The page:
Azores to Falmouth - Day Six 45 37.275N 017 25.905W
Mike and Liz Downing
Mon 21 Jul 2014 18:15
Fog!! Not today, which has so far been a lovely sunny day, but later yesterday afternoon and into the night. I described it as mist in yesterday's update, but it closed right in and was thick - visibility was down to 50 yards or less at times - so if there is any difference between mist and fog, this was definitely in the fog category! It stayed with us until the early hours and stars started to appear around 03.00 and it was gone. Navigating in fog is not nice and we haven't had to do it since a brief spell of poor visibility in the Bay of Islands in NZ, back in 2010, when we had to navigate from one of the island anchorages to Opua using radar. That only lasted a couple of hours. So yesterday we tried to remember all the things you're supposed to do. Checking regularly on radar is the obvious one and we did do that every few minutes. And just as well we did as another boat passed about 3.5 miles to the west of us. It wasn't on AIS and the echo suggested it was relatively small, perhaps another yacht or a fishing boat, but we've seen no fishing boats at all out here and the last yacht we saw was just after leaving the Azores. We kept a very close eye on it on the screen until we could see it moving away. As a result of that we put our foghorn on - we have a marine loud speaker about a 3rd of the way up the mast and it's connected to our ICOM VHF which has an automatic foghorn function. It is very loud! We had thought what's the point being out in mid ocean, but seeing the other boat so close on the screen there was lots of point! We kept it going until the fog cleared and wondered how on earth we would sleep with it sounding one long blast and two short blasts every 2 minutes, but sleep we did - when we're tired we seem to be able to sleep through almost anything going on around us, whether it's noise or motion. Another point is that we slept fully dressed in our chest-high sailing trousers so in an emergency all we had to do was put our sailing jacket and life jacket on. There are other things to consider as well - I can remember reading a discussion on whether or not you should clip (your safety line) on when on deck in fog. We did. But we didn't listen to the iPod shuffle, just listened intently for possible engine noise, and peered into the gloom looking for possible shapes coming the other way, until it was dark when you couldn't see anything! We were also sailing so didn't have the noise of our own engine to get in the way. We did discuss tactics of getting the engine on quickly if something did appear and time allowed it before taking avoidance maneuvers. The winds were light and so we were only making between 3 and 4kts most of the time throughout the night. We don't like sailing in fog!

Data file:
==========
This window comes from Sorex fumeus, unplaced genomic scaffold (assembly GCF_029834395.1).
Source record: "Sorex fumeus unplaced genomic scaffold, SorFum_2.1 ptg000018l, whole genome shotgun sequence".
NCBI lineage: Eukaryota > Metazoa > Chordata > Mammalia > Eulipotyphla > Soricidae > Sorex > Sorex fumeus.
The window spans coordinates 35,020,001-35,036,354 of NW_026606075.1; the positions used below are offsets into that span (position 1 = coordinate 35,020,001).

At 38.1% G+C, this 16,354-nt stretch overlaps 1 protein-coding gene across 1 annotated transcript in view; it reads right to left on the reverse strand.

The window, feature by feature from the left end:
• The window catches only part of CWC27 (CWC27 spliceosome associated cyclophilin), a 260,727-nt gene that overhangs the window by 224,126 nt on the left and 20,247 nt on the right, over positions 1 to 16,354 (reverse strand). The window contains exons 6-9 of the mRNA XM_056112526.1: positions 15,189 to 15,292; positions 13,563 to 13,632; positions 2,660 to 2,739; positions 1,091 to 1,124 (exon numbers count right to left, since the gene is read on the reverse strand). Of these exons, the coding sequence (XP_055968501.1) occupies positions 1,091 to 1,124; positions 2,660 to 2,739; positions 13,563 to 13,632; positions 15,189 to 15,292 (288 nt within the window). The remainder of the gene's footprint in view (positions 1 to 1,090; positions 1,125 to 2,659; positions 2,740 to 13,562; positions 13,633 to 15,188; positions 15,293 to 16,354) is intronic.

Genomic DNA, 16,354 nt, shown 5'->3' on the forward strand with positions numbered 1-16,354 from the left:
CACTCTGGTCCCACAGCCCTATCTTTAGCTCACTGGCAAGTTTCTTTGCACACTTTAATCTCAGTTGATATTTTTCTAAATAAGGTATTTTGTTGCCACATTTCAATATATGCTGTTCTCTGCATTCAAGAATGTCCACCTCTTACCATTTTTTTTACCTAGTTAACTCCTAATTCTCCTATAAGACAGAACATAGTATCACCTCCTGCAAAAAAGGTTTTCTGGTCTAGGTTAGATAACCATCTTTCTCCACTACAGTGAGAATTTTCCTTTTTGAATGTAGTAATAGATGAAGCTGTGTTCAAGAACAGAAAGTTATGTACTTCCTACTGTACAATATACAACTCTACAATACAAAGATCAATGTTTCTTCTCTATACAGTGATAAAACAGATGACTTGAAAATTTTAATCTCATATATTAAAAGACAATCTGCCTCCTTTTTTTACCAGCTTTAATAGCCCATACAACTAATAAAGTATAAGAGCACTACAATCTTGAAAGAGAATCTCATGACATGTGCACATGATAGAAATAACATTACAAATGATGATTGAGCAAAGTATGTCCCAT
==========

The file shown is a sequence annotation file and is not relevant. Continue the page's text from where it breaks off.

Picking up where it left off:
But that was yesterday and today has been so different - sunny, blue skies and a beautiful blue sea. The wind has been refreshingly crisp, and just a little stronger, but still from the south so we've been making between 4.5 and 5.5kts most of the time. The noon-to-noon run was 111 miles and we've passed the halfway mark. The forecast was suggesting slightly stronger winds today and we had hoped to speed up as the next couple of days are forecast to be very light, followed by days of winds from the north. Not what we want! To help with that we're heading further north now in the hope that we'll get a better angle on the wind when it does change to the north. We don't really want to have to start tacking, but that might be what we have to do. We shall see.